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Women New to CPAP Therapy

Table of Contents

Getting Started

If you leave your reservations at the door, taking the first step will be simple. You need 3 parts to get your CPAP therapy started, a CPAP machine, tube, and a face mask. From there, it just takes some knowledge and perspective. Here’s some common questions answered and tips to help women new to CPAP therapy.

1. Do They Carry This in My Size?

CPAP Masks for her

With more and more woman getting diagnosed with Sleep Apnea and new to CPAP therapy, so too are manufacturers responding. Now there are masks designed especially for women, which come in petite sizes to accommodate female facial features. Some masks even have special headgear options to help avoid “headgear hair”. Here are some masks women find comfortable:


2. Mask Seal Can Make or Break Your Therapy

Remember it’s not the way you look that determines the right fit. When deciding on a mask, think about the kind of seal you will be achieving. Mask leaks are the most common problem that users face, and the best way to prevent this is to pay attention not only to the right style but the size as well. If you are shopping online, take advantage of our free return insurance on all masks. This way you can choose from a variety and not feel stuck.

3. Get Comfortable with Your Equipment

Some users new to CPAP therapy found it helpful to wear their mask around the house for a few days, to get used to the feel. Another helpful tip is to increase the ramp feature on your CPAP, which will gradually increase the amount of pressure delivered over a certain time frame to allow you to fall asleep at a lower pressure. Additionally, users have a tough time using their therapy all night. It’s important to bear with it, but using your therapy a couple hours a night is still more beneficial than not at all.

4. Is Humidification Necessary?

This is the oldest trick in the book, moisturizing! Although humidification is introduced as an option in many cases, it’s best to involve it from the start. Using a heated humidifier along with your CPAP machine will eliminate common side effects such as a dry nose. A heated hose may also be helpful in reducing rainout, which occurs when water drops from the humidified air (Think of a cold glass of water on a hot summer’s day). Rainout can be annoying, but you can also get rid of it by using a hose cover with your therapy. Hose covers work to keep the air at a constant temperature as it travels through the hose to your nose or mouth. This way, the humidified air maintains the ability to stay at a constant temperature and water has a reduced chance of dropping out of the air. A heated hose does the same thing.

5. Accessorize Your Equipment

Take your therapy one step further by using products that contribute to the comfort of your equipment. If you experience any pressure marks from your mask, try using strap pads which adds more padding between you and your headgear. If the pressure you are experiencing is at the bridge of your nose try nasal pads which will help alleviate any marks your mask may leave behind.

New Research Findings

  • Sleep Science & Practice: Women in Healthy Relationships Are More Likely to Stick With CPAP Therapy According to a study published in the medical journal Sleep Science & Practice in 2017, scientists found that women who are in a supportive relationship with a life partner were more likely to stick to CPAP therapy than unmarried women or women in a relationship with high conflict1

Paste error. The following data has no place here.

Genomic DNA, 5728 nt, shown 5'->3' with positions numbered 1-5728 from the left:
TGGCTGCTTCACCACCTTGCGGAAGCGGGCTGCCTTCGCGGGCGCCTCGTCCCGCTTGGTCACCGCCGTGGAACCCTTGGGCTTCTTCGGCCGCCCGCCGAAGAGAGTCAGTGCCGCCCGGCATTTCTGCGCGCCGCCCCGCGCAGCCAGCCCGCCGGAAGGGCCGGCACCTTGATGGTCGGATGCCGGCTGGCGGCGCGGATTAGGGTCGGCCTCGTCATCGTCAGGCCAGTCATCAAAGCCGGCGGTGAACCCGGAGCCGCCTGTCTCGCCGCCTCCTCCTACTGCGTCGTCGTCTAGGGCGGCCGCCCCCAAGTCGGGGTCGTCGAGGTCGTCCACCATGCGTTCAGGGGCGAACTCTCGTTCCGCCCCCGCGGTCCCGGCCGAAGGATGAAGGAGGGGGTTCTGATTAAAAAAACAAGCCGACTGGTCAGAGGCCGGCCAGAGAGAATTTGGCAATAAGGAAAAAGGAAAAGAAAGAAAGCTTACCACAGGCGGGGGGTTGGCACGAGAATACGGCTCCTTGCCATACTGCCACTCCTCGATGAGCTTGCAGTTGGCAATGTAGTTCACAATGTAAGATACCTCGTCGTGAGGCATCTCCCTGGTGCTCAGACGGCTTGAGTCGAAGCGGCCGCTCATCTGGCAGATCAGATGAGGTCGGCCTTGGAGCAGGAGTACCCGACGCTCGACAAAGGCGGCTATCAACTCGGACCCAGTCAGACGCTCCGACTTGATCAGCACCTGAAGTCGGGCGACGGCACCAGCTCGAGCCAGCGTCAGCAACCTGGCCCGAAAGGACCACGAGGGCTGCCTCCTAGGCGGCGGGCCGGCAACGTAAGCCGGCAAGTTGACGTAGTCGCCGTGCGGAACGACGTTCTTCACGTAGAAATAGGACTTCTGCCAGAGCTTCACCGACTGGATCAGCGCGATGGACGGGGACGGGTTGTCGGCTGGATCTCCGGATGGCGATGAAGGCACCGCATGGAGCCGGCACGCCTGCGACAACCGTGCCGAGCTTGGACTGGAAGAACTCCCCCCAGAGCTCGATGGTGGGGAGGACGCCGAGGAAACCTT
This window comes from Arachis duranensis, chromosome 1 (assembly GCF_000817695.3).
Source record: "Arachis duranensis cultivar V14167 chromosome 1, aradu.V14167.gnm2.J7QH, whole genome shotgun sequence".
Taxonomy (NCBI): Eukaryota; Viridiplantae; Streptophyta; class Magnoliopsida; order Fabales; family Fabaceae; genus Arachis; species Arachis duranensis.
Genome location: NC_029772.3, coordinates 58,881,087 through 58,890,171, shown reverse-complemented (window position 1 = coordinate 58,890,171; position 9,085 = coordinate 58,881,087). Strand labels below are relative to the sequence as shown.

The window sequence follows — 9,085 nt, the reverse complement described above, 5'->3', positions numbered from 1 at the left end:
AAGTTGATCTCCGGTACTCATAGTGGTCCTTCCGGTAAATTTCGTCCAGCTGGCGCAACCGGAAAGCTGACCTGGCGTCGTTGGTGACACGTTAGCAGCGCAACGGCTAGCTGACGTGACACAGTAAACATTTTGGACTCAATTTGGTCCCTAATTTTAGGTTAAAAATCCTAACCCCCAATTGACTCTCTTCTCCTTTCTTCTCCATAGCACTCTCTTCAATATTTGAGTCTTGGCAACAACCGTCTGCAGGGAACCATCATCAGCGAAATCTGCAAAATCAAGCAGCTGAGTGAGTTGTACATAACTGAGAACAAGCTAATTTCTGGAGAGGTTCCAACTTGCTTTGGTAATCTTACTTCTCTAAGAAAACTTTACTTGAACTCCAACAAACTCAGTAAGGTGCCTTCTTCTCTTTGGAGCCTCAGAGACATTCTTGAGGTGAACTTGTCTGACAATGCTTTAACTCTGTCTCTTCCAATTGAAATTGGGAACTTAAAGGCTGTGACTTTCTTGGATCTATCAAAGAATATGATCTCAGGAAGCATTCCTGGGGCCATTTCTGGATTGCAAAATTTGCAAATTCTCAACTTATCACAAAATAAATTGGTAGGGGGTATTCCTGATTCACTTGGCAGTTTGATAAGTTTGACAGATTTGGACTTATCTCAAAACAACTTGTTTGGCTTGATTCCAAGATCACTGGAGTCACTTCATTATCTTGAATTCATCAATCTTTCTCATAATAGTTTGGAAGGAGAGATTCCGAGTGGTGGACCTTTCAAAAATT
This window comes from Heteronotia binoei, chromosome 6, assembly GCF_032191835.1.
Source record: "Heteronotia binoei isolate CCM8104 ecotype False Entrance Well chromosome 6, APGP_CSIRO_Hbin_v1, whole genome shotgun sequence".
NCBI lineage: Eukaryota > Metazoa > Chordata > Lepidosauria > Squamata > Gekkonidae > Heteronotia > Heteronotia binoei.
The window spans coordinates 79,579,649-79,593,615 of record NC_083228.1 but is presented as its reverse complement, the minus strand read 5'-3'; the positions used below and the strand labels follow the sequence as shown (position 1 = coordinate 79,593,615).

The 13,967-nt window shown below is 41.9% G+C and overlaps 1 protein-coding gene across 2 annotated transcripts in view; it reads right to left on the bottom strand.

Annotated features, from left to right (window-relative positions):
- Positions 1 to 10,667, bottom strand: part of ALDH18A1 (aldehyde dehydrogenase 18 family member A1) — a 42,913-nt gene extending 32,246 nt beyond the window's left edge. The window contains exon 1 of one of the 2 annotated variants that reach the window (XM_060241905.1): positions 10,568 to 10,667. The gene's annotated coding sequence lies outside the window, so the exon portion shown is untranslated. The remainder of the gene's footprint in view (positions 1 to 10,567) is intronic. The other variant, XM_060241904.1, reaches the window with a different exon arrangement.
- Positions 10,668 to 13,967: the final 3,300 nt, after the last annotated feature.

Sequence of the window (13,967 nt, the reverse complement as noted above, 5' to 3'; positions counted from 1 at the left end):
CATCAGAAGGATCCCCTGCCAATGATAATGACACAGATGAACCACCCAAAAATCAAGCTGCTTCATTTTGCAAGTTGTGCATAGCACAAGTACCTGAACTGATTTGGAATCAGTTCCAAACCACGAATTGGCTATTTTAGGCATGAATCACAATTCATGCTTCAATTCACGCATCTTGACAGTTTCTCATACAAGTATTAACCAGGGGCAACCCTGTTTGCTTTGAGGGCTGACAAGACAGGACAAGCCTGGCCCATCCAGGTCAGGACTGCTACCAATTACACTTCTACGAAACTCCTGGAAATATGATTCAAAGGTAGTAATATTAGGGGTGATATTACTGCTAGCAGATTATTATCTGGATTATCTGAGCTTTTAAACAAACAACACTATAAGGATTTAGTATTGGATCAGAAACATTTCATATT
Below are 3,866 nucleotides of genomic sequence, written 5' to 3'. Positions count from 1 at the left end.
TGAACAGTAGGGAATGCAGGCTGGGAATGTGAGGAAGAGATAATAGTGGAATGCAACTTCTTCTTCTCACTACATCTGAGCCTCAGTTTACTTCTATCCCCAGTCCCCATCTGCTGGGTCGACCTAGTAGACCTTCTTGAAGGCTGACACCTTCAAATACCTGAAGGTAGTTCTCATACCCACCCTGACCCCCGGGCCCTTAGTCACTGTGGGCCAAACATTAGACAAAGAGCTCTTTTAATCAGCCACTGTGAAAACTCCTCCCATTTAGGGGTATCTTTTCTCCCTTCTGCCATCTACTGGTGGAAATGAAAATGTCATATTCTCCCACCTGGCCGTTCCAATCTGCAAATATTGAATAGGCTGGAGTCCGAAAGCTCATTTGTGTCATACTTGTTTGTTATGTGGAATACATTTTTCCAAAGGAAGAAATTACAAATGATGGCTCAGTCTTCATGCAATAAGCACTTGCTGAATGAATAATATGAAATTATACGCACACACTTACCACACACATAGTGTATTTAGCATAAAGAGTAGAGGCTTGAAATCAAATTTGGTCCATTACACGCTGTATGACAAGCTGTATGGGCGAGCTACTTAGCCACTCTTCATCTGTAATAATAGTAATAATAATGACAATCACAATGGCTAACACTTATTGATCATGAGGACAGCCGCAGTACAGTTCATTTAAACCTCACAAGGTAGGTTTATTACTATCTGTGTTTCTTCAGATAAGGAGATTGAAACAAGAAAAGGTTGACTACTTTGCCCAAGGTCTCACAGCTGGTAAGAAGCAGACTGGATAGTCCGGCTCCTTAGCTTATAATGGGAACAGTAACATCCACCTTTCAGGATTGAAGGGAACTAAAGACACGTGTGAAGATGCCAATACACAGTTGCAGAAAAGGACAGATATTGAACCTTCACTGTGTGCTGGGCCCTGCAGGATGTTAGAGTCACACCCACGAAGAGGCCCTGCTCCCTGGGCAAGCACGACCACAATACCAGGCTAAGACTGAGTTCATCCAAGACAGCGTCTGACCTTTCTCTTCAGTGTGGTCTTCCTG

• Sleep Disorders: Women With the Worst Sleep Apnea Symptoms Are More Likely to Stick With CPAP Therapy In addition to the research findings above, scientists have also concluded that women with the most severe Sleep Apnea symptoms are far more likely to stick with CPAP therapy treatment than women with mild Sleep Apnea2.

The research findings suggest that treatment compliance among women depends on a lot of factors, including how severe the symptoms are. Sticking with CPAP therapy and treatment can be a challenge for most people, but the benefits to doing so far outweigh the discomfort one may experience when using the equipment. Research also suggests effective CPAP therapy has been shown to improve overall health, especially cardiac health3.

Have additional questions about CPAP masks? We’ve written a comprehensive guide to: CPAP masks that can help you as you decide which mask to choose, and how to pick the right one for you.

The biggest thing to take away from this is that you know you have options, no therapy is alike. Now that you have the inside scoop on getting started, you are already one step closer to better sleep. Happy CPAP-ing!


1. Glazer-Brown, Kelly, et. al. Relationships and CPAP Adherence Among Women with Obstructive Sleep Apnea Published in the medical journal Sleep Science & Practice in January 2017. Accessed on August 24, 2018.

2. Rizzo, D, et. al. CPAP Treatment Adherence in Women with Obstructive Sleep Apnea Published in the medical journal “Sleep Disorders” on March 2, 2017. Accessed on August 24, 2018.

3. Weaver , Terri E. and Grunstein, Ronald R. Adherence to Continuous Positive Airway Pressure Therapy The Challenge to Effective Treatment Published on February 15, 2008. Accessed on August 24, 2018.

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15 thoughts on “Women New to CPAP Therapy”

  1. The inside of the hose I use gets moisture drops inside and makes an odd gurgling noise. I like to sleep in a cold bedroom. Do I need a heated hose?